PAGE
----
What do researchers go into the education field for? Is it pure interest in puzzles, taking apart aspects of learning and schooling to see what makes them tick, or is it the drive to make education better and more meaningful for students?
In a commentary for Education Week, Jeffrey R. Henig of Teachers College, Columbia University makes an impassioned appeal to the latter motivation, urging researchers to become involved in education debates more actively than publishing in journals.
“The temptation can be strong to just say no, and lie low,” said Henig, a professor of political science and education. But the often-bitter debates about issues like teacher evaluations, charter schools, and achievement gaps are exactly the places wheret need scholars to step in, he said:
The more public discourse about education becomes partisan, ideological, simplistic, and simple-minded, the greater the need becomes for at least some reasonable voices to be heard—voices that distill and accurately reflect what research has to say."
The need for more help and support from researchers is only likely to deepen as the Every Student Succeeds Act rolls out. The Institute of Education Sciences is already trying to build more partnerships among educators and scholars to meet the law’s new evidence standards for school improvement.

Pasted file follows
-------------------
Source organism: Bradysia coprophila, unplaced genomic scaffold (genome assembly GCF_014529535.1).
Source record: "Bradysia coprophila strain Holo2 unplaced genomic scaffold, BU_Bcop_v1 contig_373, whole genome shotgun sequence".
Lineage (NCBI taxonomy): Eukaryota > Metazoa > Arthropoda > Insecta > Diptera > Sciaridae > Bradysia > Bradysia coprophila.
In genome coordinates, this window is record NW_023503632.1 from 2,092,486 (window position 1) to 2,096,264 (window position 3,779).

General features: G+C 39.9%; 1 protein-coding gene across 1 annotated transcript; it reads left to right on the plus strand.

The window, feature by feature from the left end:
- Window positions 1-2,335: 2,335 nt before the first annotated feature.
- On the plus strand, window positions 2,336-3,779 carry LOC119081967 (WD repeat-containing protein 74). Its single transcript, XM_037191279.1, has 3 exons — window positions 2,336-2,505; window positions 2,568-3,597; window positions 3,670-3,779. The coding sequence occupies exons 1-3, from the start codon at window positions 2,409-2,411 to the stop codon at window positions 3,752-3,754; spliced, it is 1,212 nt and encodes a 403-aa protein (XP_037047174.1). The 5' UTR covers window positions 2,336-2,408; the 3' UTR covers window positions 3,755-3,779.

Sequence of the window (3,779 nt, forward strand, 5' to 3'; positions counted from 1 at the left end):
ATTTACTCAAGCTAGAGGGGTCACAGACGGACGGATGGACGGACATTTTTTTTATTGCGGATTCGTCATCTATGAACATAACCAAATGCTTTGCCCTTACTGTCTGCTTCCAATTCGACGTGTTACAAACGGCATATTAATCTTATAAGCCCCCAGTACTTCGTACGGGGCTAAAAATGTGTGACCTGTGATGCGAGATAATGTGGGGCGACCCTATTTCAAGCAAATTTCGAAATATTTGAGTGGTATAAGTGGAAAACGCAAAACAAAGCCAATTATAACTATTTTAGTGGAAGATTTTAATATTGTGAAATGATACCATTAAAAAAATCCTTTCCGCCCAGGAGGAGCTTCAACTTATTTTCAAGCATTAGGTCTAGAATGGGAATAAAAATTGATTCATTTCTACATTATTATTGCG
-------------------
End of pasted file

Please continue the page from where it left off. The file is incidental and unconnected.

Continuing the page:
How can a researcher contribute meaningfully to education debates without getting mired in acidic back-and-forths? Patrick McCarthy, writing for the William T. Grant Foundation, calls for researchers not to shy away from “inconvenient truths” they find in their own work and others’. The essay is part of an ongoing series series on using research evidence in the post-ESSA education world.
“Evidence doesn’t turn itself into policy, especially when it contradicts prevailing paradigms or entrenched funding streams,” he writes. “If we are serious about a What Works movement, we can’t allow ourselves or other decisionmakers to pick and choose which results we want to act upon.”
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A version of this news article first appeared in the Inside School Research blog.